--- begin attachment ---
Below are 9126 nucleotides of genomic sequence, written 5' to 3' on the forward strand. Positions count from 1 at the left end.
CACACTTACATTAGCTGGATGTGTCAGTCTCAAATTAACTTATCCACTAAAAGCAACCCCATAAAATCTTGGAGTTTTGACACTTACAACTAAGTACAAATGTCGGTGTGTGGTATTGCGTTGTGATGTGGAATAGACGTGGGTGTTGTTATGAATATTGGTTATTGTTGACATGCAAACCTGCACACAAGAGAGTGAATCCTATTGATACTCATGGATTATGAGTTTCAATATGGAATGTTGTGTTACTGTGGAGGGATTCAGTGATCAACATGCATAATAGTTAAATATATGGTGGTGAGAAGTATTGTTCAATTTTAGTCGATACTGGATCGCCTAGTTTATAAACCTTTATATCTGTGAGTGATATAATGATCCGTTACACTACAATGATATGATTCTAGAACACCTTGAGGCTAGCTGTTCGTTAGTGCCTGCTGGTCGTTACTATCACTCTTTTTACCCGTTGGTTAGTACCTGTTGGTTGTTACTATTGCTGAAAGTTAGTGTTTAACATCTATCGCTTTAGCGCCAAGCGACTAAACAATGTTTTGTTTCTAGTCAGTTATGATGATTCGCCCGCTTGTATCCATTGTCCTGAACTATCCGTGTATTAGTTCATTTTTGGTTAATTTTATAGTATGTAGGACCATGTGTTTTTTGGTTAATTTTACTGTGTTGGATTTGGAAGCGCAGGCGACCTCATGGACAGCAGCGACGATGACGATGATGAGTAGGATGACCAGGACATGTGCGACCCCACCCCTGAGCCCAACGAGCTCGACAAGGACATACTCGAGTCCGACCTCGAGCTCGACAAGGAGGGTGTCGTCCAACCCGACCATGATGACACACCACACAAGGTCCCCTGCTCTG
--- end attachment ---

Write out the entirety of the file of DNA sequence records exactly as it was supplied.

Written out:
Below are 9126 nucleotides of genomic sequence, written 5' to 3' on the forward strand. Positions count from 1 at the left end.
CACACTTACATTAGCTGGATGTGTCAGTCTCAAATTAACTTATCCACTAAAAGCAACCCCATAAAATCTTGGAGTTTTGACACTTACAACTAAGTACAAATGTCGGTGTGTGGTATTGCGTTGTGATGTGGAATAGACGTGGGTGTTGTTATGAATATTGGTTATTGTTGACATGCAAACCTGCACACAAGAGAGTGAATCCTATTGATACTCATGGATTATGAGTTTCAATATGGAATGTTGTGTTACTGTGGAGGGATTCAGTGATCAACATGCATAATAGTTAAATATATGGTGGTGAGAAGTATTGTTCAATTTTAGTCGATACTGGATCGCCTAGTTTATAAACCTTTATATCTGTGAGTGATATAATGATCCGTTACACTACAATGATATGATTCTAGAACACCTTGAGGCTAGCTGTTCGTTAGTGCCTGCTGGTCGTTACTATCACTCTTTTTACCCGTTGGTTAGTACCTGTTGGTTGTTACTATTGCTGAAAGTTAGTGTTTAACATCTATCGCTTTAGCGCCAAGCGACTAAACAATGTTTTGTTTCTAGTCAGTTATGATGATTCGCCCGCTTGTATCCATTGTCCTGAACTATCCGTGTATTAGTTCATTTTTGGTTAATTTTATAGTATGTAGGACCATGTGTTTTTTGGTTAATTTTACTGTGTTGGATTTGGAAGCGCAGGCGACCTCATGGACAGCAGCGACGATGACGATGATGAGTAGGATGACCAGGACATGTGCGACCCCACCCCTGAGCCCAACGAGCTCGACAAGGACATACTCGAGTCCGACCTCGAGCTCGACAAGGAGGGTGTCGTCCAACCCGACCATGATGACACACCACACAAGGTCCCCTGCTCTG